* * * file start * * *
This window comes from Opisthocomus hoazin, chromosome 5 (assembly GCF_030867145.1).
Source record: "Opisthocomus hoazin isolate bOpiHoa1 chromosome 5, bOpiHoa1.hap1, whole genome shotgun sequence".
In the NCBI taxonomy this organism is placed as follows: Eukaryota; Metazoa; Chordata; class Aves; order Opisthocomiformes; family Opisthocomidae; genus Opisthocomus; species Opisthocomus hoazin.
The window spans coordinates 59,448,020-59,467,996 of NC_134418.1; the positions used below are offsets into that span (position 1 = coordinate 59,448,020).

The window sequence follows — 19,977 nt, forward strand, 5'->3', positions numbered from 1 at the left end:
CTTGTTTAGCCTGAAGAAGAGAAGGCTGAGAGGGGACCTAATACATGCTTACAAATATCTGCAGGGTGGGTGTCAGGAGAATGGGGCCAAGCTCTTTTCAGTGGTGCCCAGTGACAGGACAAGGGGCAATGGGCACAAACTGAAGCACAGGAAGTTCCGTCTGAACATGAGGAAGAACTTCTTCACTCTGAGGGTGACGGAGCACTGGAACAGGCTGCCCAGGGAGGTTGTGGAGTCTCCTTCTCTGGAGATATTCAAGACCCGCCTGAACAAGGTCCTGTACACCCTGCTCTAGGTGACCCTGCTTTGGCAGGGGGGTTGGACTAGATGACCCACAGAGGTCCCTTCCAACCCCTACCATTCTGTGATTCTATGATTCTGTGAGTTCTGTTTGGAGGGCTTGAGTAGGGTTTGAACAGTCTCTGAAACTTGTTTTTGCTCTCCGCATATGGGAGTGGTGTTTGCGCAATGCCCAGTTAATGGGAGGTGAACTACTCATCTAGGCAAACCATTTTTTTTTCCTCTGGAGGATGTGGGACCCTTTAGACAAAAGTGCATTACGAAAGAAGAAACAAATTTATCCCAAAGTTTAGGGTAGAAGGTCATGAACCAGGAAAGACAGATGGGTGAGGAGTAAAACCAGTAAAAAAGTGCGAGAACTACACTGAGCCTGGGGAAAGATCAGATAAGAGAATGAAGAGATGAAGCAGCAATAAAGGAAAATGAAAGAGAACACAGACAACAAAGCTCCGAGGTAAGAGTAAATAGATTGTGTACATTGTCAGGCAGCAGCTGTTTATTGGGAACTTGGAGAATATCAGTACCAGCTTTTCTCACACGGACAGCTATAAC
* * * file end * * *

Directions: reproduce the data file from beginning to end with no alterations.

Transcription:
This window comes from Opisthocomus hoazin, chromosome 5 (assembly GCF_030867145.1).
Source record: "Opisthocomus hoazin isolate bOpiHoa1 chromosome 5, bOpiHoa1.hap1, whole genome shotgun sequence".
In the NCBI taxonomy this organism is placed as follows: Eukaryota; Metazoa; Chordata; class Aves; order Opisthocomiformes; family Opisthocomidae; genus Opisthocomus; species Opisthocomus hoazin.
The window spans coordinates 59,448,020-59,467,996 of NC_134418.1; the positions used below are offsets into that span (position 1 = coordinate 59,448,020).

The window sequence follows — 19,977 nt, forward strand, 5'->3', positions numbered from 1 at the left end:
CTTGTTTAGCCTGAAGAAGAGAAGGCTGAGAGGGGACCTAATACATGCTTACAAATATCTGCAGGGTGGGTGTCAGGAGAATGGGGCCAAGCTCTTTTCAGTGGTGCCCAGTGACAGGACAAGGGGCAATGGGCACAAACTGAAGCACAGGAAGTTCCGTCTGAACATGAGGAAGAACTTCTTCACTCTGAGGGTGACGGAGCACTGGAACAGGCTGCCCAGGGAGGTTGTGGAGTCTCCTTCTCTGGAGATATTCAAGACCCGCCTGAACAAGGTCCTGTACACCCTGCTCTAGGTGACCCTGCTTTGGCAGGGGGGTTGGACTAGATGACCCACAGAGGTCCCTTCCAACCCCTACCATTCTGTGATTCTATGATTCTGTGAGTTCTGTTTGGAGGGCTTGAGTAGGGTTTGAACAGTCTCTGAAACTTGTTTTTGCTCTCCGCATATGGGAGTGGTGTTTGCGCAATGCCCAGTTAATGGGAGGTGAACTACTCATCTAGGCAAACCATTTTTTTTTCCTCTGGAGGATGTGGGACCCTTTAGACAAAAGTGCATTACGAAAGAAGAAACAAATTTATCCCAAAGTTTAGGGTAGAAGGTCATGAACCAGGAAAGACAGATGGGTGAGGAGTAAAACCAGTAAAAAAGTGCGAGAACTACACTGAGCCTGGGGAAAGATCAGATAAGAGAATGAAGAGATGAAGCAGCAATAAAGGAAAATGAAAGAGAACACAGACAACAAAGCTCCGAGGTAAGAGTAAATAGATTGTGTACATTGTCAGGCAGCAGCTGTTTATTGGGAACTTGGAGAATATCAGTACCAGCTTTTCTCACACGGACAGCTATAAC